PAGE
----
Pat Filaseta is no stranger to fighting adversity. When she was 13 she had polio and came out of the hospital with a leg brace and a limp. She felt lucky; she knew it could have been much worse. Within a year or two she was able to walk without any brace or orthopedic device, and did so all her adult life.
A decade later Pat was diagnosed with severe hyper-thyroidism and had her thyroid removed. With treatment and medication, she adapted, and led an active life, swimming, working and giving birth to two children. "I was always in excellent health," she says.
Now, however, Pat is struggling to overcome other tough foes: incompetent doctors; California's you-scratch-my-back-and-I'll-scratch-yours medical establishment; and the state's unfeeling MICRA law, which has left her without legal recourse.
Pat's decline began in 1992, 24 years after her thyroid had been removed. Divorced and living in Los Angeles with her children, she owned her own business, and had never felt better. But doctors began suggesting that the dosage on her thyroid medication was too high.
Pat went to see a doctor at a major medical center in Santa Monica, just to be on the safe side. She felt fine when she went in for the visit, but that didn't last long. "The first words out of her mouth were, 'do you know your bones are dissolving?'" Pat says. "I was swimming a half-mile every day, raising two kids, strong as a horse, slim and fit. But she kept repeating, 'this is an emergency,' 'all the research has changed,' 'are you sure you don't have osteoporosis?'" The doctor scared her to death. Patricia had misgivings, but went along. "She's the doctor, right?"
Pat says the doctor misread a blood test and cut her thyroid medication dosage by two-thirds.
She developed flu symptoms and painful joints. "Within several weeks, I could hardly walk." The doctor would not back down, although she had made her diagnosis without conducting a bone density scan.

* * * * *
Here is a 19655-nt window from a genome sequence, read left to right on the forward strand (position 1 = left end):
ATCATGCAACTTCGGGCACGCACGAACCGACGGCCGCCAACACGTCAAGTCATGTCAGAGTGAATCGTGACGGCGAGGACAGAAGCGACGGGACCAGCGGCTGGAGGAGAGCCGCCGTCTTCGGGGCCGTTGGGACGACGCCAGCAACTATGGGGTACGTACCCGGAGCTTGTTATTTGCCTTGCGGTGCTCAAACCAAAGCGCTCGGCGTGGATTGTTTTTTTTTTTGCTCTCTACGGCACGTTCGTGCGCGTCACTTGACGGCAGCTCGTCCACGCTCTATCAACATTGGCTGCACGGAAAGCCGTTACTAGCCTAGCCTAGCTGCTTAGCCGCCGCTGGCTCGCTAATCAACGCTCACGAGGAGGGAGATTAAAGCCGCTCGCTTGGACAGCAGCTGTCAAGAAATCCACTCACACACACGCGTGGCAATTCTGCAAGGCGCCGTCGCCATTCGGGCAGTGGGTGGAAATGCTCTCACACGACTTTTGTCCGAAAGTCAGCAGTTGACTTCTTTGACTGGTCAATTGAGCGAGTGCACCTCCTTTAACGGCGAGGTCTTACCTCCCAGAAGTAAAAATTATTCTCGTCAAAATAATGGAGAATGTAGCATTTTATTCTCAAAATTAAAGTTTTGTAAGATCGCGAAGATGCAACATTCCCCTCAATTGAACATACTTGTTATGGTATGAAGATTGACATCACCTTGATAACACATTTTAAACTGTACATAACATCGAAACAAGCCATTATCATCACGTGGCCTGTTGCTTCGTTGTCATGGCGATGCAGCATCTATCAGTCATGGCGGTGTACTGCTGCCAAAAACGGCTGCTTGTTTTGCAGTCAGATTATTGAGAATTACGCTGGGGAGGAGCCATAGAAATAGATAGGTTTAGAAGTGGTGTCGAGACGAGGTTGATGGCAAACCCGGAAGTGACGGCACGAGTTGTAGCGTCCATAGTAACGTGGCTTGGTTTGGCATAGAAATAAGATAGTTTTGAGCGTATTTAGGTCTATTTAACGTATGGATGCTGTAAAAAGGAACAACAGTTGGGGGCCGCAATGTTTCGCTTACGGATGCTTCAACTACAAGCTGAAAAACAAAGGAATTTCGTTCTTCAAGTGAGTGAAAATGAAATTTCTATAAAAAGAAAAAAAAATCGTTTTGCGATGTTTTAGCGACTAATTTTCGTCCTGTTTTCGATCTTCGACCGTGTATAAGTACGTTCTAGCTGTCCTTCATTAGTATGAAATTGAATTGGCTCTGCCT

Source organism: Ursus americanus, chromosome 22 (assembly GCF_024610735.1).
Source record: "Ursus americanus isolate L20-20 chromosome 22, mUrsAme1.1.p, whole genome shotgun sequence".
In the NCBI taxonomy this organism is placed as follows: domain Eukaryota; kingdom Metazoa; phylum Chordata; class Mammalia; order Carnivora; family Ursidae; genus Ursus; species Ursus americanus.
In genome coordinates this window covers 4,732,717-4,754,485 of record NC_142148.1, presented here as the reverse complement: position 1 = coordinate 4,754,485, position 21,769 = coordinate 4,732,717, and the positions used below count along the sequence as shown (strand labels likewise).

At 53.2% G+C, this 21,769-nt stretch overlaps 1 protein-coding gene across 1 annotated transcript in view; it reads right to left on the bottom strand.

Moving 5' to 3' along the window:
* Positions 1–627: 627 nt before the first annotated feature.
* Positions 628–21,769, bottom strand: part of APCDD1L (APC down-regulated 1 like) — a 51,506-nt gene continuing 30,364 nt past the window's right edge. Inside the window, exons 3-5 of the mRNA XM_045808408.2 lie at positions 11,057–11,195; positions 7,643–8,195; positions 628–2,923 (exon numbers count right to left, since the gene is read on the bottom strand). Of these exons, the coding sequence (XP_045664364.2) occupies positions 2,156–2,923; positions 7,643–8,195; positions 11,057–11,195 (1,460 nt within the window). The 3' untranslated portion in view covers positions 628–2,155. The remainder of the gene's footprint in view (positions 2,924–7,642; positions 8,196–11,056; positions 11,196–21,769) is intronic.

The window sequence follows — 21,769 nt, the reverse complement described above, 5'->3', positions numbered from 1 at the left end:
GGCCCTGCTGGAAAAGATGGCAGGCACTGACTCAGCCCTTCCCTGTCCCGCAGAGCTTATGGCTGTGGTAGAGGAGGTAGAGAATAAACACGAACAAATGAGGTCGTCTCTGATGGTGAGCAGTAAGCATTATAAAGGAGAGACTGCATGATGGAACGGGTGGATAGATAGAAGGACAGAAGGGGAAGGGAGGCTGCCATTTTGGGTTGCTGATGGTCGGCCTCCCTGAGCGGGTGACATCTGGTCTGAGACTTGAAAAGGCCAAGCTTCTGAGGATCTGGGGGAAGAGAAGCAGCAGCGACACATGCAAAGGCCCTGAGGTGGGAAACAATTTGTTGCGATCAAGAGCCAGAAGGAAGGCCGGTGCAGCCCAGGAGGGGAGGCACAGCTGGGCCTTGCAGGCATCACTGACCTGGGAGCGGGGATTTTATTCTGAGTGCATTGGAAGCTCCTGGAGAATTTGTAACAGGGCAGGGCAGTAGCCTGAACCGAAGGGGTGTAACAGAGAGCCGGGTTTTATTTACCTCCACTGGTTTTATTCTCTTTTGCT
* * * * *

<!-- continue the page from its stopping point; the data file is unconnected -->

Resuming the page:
A 10-year odyssey through hell began. The first winter, the once-healthy Pat caught more colds and flu, had numerous bladder and yeast infections, and slowly put on weight. Problems with her immune system increased alarmingly over the next several years, as she approached a severe hypo-thyroid condition. Pat had been concerned from the start that the doctor had been wrong in rediagnosing her case. But half a dozen other doctors concurred with that diagnosis and told her that her dosage had to come down.
In October of 1996, "suddenly it went down fast." Pat had to use crutches to walk. In the winter and spring of 1996-97, Pat went into an alarming physical decline. At her lowest point, she could hardly digest her food, couldn't drive, and was too weak to take a shower. Her body had swollen to twice its size, with extremely weak and painful muscles.
She was always sick - flu, colds, muscle inflammations, high blood pressure, high cholesterol. Overnight she took on the physical appearance of a person 20 years older. She was forced to live like an invalid. She couldn't work at all for four years, and suffered a terrible financial downturn through the loss of her business. Her daughter returned from northern California.
Pat began to educate herself. She discovered that the doctor had read the thyroid test incorrectly. She found a doctor who upped the dosage on her medication, by a small percentage. Pat broke the pills in half and took a larger dose. She began to feel better, although she is a long way from the old Patricia Filaseta.
Her ordeal was made tougher by the California medical establishment, which lacks an agency that would force doctors to remain responsible. At every turn she encountered the medical community's 'wall of silence' - doctors that did not want to take on another doctor's mistake, especially a doctor in the community from whom they took patient referrals.
Above all, none would speak a critical word against each other. "I started learning something about the doctors around here: They're not going to contradict another doctor."
Pat ran into an astonishing rebuff when she went to get her records from the doctor who had rediagnosed her and lowered her thyroid medication: She denied Pat had been her patient. A lawyer would have been able to disprove that, but no lawyer would take her case, because of California's cap on damages. The arbitrary statute of limitations under the Medical Injury Compensation Reform Act might have protected the doctor in any case.
Pat believes she has a 'crystal clear' case. "She (the doctor) took my medical situation and rediagnosed it for no reason whatsoever. I was in perfect health in 1992; I have a long way to go to regain my health."
While Pat builds her business, she has no legal help. "Doctors in California do not have to be responsible for their patients' health," she says, "and there is nowhere to go to force them into accountability. The public must learn about these realities and the state needs to track its doctors and make them accountable."